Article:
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Hepatitis, alcohol consumption, even obesity can produce chronic inflammation in the liver and set the stage for cancer.

Scientists, trying to determine what enables the deadly transformation and block it, have their sights on the protein, TREM-1, which accelerates inflammation.

“Chronic inflammation is a huge promoter of cancer development and progression,” said Dr. Anatolij Horuzsko, immunologist at the Medical College of Georgia and Georgia Regents University Cancer Center. “This kind of inflammation is very subtle; the body doesn’t even show signs of a high fever, as it would with an acute infection such as the flu, but it provides advantages for mutated cells to avoid the immune response and become cancer.”

A $1.6 million National Cancer Institute grant will help Horuzsko and his team learn whether bringing down the curtain on TREM-1 blocks liver cancer development and possibly other inflammation-associated cancers such as colorectal, lung, and cervical cancer.

Their early evidence in human cells and animal models suggests that it can block the conversion that can take decades to occur and even stop progression of an existing cancer.

TREM-1 is expressed by a handful of immune cell types – neutrophils, monocytes, and macrophages – but not normally by healthy liver cells. In the liver, TREM-1 can be found in Kupffer cells, a resident macrophage that’s basically a cellular garbage disposal, devouring debris, invaders, and even cancer cells.

Another protein, HMGB1, which has important functions inside the cell nucleus such as keeping DNA organized, is released by cells, which are damaged and dying from years of exposure to chronic inflammation. Horuzsko has found that when released, HMGB1 activates the previously quiescent TREM-1 in the Kupffer cells. The resulting amplified inflammation promotes production of more liver cells, in theory. to replace the dead and dying, but the new cells are mutated and cancer-prone.  TREM-1 then appears to continue its negative role, supporting inflammation and preventing dangerous new cells from dying.

While a healthy individual could likely eliminate a few wayward cells, in those with a chronically stressed liver, “it’s like throwing gasoline on a fire,” Horuzsko said. “Inflammatory cells from other parts of the body migrate to the liver, so it moves to a state of chronic inflammation, which increases the cancer risk because it increases liver cell damage.”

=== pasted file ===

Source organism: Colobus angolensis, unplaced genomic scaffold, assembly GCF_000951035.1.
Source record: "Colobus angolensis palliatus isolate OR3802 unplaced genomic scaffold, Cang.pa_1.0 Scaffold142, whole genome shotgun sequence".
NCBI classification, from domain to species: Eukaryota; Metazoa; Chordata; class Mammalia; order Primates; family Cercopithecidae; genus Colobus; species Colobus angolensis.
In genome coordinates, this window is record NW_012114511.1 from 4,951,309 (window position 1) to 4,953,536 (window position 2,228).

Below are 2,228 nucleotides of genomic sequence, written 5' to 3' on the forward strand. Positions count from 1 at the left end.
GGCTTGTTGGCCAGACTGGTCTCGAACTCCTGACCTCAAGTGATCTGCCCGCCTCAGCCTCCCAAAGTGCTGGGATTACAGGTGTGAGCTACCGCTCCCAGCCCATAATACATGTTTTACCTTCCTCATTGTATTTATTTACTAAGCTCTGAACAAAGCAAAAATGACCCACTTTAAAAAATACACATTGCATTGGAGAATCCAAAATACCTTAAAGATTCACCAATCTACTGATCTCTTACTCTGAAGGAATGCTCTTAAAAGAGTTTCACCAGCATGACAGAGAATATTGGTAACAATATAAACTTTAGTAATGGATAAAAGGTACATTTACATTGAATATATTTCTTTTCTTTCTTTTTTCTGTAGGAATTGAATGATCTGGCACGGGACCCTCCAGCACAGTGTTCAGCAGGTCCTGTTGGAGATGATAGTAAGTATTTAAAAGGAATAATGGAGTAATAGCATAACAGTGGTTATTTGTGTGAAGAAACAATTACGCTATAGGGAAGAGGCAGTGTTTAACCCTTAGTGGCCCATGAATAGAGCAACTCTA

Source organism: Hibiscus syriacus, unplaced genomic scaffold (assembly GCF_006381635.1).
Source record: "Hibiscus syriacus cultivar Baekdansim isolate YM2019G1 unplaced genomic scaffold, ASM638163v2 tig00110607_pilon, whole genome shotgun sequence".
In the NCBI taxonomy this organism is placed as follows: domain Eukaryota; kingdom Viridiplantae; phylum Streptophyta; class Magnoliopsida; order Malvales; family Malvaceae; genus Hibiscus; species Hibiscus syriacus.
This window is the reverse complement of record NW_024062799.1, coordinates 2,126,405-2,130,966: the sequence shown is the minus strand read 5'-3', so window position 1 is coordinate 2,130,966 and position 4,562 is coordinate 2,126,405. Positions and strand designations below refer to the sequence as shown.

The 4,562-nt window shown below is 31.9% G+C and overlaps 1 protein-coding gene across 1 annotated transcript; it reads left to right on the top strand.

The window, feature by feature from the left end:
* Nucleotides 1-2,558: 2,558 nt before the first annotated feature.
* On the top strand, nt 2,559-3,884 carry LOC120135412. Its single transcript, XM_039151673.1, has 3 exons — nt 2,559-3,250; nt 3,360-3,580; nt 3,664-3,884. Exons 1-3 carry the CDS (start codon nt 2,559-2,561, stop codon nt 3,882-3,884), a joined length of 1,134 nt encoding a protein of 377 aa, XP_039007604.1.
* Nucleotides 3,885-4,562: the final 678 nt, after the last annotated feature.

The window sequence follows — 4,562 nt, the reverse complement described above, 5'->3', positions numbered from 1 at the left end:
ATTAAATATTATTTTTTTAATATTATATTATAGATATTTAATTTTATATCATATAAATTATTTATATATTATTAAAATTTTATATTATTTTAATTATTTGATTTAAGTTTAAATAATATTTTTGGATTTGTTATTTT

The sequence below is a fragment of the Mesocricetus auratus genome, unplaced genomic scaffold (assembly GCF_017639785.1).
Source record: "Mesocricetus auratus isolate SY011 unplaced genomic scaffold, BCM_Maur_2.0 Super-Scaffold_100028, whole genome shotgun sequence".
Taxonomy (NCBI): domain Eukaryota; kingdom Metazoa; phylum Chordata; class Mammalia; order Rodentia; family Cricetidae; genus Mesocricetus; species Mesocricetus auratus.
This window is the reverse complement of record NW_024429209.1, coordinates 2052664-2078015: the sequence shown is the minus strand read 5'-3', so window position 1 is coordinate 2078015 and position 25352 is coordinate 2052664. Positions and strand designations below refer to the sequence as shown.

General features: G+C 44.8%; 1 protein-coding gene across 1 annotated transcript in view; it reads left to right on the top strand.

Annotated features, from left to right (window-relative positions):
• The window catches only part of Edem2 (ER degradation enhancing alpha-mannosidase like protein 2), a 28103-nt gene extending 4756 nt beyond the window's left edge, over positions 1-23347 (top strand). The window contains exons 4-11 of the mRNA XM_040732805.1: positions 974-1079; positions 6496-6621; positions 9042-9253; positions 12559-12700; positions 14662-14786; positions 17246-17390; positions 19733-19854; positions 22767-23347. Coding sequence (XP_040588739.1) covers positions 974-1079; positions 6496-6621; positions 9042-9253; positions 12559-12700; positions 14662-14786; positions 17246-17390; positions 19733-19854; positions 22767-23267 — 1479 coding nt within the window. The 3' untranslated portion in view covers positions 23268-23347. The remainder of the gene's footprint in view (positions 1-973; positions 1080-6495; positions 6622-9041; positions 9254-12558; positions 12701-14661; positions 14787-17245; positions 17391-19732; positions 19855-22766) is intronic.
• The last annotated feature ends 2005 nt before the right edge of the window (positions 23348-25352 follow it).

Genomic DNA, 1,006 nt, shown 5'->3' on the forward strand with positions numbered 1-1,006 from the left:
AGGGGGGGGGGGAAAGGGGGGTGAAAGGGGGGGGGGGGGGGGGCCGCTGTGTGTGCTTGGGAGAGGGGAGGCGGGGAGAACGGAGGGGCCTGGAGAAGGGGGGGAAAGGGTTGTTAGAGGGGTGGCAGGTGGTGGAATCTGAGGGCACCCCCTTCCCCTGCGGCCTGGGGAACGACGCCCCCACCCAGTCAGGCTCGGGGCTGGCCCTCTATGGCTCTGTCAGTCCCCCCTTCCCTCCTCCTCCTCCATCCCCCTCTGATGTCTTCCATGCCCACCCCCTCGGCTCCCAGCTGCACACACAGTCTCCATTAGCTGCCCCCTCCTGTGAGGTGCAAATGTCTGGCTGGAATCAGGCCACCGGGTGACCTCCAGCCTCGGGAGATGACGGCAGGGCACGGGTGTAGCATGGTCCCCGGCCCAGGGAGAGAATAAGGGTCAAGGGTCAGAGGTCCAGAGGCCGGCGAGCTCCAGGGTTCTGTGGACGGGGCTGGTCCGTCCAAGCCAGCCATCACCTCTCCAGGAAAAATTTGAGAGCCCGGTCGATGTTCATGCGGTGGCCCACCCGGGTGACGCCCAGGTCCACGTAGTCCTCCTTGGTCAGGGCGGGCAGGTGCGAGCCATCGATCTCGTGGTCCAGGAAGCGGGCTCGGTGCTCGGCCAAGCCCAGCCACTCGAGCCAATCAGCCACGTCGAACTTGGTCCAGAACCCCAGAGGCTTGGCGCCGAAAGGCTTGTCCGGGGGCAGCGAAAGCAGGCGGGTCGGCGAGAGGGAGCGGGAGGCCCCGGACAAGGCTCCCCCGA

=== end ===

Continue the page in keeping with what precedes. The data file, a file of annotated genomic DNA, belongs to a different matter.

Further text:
The chronic assaults produce scar-like tissue, which replaces healthy liver tissue, potentially resulting in fibrosis and cirrhosis – advanced states of liver disease often associated with alcohol, but which can also be caused by other perpetrators of ongoing inflammation, such as obesity and hepatitis. This damaged state again is highly favorable to liver cancer. “It’s a step-by-step process that can take 10 or 20 years,” Horuzsko said.

The scientist thinks one way TREM-1 supports scar tissue formation is by activating stellate cells, which also tend to stay dormant unless there’s a liver injury, such as from a car wreck, that needs repair.

Horuzsko’s team has shown that exposure to a known carcinogen essentially always causes liver cancer in mice, and those cancer cells contain TREM-1. TREM-1 deficient mice, on the other hand, have a dramatically reduced risk of induced liver cancer after such exposure. The scientists also have found TREM-1 in human liver cancer cells.

To further pursue the therapeutic potential, after again exposing normal mice to the carcinogen, Horuzsko is now also giving an existing, short-acting peptide that blocks TREM-1, anticipating that it will reduce the liver cancer risk in the mice to that of the TREM-1 deficient ones. Horuzsko notes that he is simultaneously working on a more powerful inhibitor since the research peptide he’s using would disappear in patients in just a few hours while therapy could be needed long term to help prevent liver cancer in high-risk patients and, potentially, to help halt progression in those who already have liver cancer.

His lab also is listening to the crosstalk between hepatocytes, which make up about 80 percent of the liver, and Kupffer cells, during the promotion and progression of liver cancer in both normal and TREM-1 deficient mice. The goals are to learn more about what happens between HMGB1 and TREM-1, what regulates TREM-1 on liver cancer cells, and TREM-1’s role in cancer proliferation and survival. “We want to remove TREM-1 from tumor cells and see if that will prompt tumor regression,” he said.

He’s also blocking fibrosis-producing stellate cells to see if that’s actually a more efficacious treatment approach and studying how they and Kupffer cells are related, other than sitting side-by-side in between liver cells. “We need to understand who activates whom,” he said, although, again, he’s betting on the former.

Earlier this year, Korean scientists identified TREM-1 as a biomarker for aggressive colorectal cancer, another inflammation-related cancer.

About 33,000 new cases of liver cancer occur annually in the United States, the vast majority in men, according to the American Cancer Society. About 23,000 Americans die from it annually, and liver cancer is a leading cause of cancer death worldwide. Liver cancer is often asymptomatic until it has reached advanced stages. Associated symptoms, such as weight loss, loss of appetite, and feeling full after a small meal, can be caused by other problems.

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